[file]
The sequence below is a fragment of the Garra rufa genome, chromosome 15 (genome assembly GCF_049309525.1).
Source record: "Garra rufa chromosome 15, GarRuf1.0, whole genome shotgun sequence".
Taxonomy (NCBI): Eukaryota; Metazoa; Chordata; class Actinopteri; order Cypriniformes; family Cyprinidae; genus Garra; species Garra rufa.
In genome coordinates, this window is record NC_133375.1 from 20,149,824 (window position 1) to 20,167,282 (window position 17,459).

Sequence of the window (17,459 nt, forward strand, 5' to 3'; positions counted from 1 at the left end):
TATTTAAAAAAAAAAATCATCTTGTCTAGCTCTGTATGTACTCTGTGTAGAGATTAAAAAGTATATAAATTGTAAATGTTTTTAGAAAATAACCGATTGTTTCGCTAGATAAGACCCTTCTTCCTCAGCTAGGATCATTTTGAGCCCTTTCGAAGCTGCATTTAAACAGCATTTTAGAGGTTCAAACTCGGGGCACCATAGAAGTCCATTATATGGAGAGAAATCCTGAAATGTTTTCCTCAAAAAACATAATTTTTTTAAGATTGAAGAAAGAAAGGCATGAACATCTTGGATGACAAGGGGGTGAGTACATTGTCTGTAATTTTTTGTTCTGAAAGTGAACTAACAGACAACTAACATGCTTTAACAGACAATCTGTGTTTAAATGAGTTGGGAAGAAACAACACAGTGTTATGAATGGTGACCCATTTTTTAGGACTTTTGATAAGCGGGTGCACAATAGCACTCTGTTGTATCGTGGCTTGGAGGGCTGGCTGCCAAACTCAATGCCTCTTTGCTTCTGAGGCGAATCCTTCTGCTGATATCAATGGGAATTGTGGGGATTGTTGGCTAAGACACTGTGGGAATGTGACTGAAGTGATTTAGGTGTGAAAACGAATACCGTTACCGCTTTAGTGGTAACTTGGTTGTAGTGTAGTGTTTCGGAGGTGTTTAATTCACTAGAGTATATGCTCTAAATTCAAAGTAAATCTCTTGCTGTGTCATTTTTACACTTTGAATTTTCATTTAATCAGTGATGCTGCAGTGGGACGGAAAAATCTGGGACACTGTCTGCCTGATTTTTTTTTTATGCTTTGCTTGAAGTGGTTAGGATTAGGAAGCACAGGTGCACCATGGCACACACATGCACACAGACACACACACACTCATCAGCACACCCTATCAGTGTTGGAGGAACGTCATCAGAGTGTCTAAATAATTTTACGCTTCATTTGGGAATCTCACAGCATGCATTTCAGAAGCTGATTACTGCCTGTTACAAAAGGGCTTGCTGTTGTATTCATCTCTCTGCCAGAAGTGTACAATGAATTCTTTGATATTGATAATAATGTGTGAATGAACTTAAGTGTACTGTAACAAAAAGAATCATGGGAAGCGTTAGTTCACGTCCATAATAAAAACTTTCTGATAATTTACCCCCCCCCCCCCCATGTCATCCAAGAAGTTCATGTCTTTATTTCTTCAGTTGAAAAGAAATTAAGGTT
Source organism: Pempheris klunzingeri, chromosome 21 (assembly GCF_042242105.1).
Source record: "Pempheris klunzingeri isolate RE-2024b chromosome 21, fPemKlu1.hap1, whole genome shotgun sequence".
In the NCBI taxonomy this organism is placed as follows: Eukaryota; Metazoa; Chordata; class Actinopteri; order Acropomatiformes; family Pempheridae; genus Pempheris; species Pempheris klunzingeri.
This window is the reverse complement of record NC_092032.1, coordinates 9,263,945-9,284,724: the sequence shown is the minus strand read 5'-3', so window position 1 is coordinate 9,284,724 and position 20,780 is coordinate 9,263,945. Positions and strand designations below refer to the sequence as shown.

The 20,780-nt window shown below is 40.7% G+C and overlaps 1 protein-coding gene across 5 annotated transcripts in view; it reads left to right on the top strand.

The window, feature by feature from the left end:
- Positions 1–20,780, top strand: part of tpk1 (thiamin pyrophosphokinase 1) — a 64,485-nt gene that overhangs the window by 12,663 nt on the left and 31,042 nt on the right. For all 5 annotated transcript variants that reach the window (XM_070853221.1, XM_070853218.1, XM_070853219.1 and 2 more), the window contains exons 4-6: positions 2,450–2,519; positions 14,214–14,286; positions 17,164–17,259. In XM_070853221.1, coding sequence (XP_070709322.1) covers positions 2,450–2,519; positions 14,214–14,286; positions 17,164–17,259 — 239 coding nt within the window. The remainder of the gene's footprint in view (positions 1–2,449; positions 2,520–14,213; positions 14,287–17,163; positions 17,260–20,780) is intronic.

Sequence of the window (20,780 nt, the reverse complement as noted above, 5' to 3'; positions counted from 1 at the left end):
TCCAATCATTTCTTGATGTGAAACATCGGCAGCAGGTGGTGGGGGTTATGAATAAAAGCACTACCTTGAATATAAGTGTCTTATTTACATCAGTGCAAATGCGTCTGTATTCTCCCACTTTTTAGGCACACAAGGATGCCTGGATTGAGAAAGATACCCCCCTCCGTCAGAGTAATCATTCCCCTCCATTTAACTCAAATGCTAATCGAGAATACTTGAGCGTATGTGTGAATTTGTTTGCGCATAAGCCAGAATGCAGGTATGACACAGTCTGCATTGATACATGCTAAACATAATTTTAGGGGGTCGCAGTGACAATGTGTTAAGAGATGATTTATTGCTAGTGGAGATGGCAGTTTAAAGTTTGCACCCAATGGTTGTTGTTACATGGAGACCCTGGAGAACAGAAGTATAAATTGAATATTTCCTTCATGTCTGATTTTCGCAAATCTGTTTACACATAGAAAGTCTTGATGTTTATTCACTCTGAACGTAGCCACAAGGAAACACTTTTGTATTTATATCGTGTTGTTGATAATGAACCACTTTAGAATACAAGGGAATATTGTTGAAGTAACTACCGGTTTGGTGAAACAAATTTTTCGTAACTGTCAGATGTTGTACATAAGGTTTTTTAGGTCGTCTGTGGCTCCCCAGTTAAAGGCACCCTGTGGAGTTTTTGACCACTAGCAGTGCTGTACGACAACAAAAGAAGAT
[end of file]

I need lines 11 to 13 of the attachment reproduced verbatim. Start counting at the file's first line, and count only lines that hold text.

The 20,780-nt window shown below is 40.7% G+C and overlaps 1 protein-coding gene across 5 annotated transcripts in view; it reads left to right on the top strand.

The window, feature by feature from the left end:
- Positions 1–20,780, top strand: part of tpk1 (thiamin pyrophosphokinase 1) — a 64,485-nt gene that overhangs the window by 12,663 nt on the left and 31,042 nt on the right. For all 5 annotated transcript variants that reach the window (XM_070853221.1, XM_070853218.1, XM_070853219.1 and 2 more), the window contains exons 4-6: positions 2,450–2,519; positions 14,214–14,286; positions 17,164–17,259. In XM_070853221.1, coding sequence (XP_070709322.1) covers positions 2,450–2,519; positions 14,214–14,286; positions 17,164–17,259 — 239 coding nt within the window. The remainder of the gene's footprint in view (positions 1–2,449; positions 2,520–14,213; positions 14,287–17,163; positions 17,260–20,780) is intronic.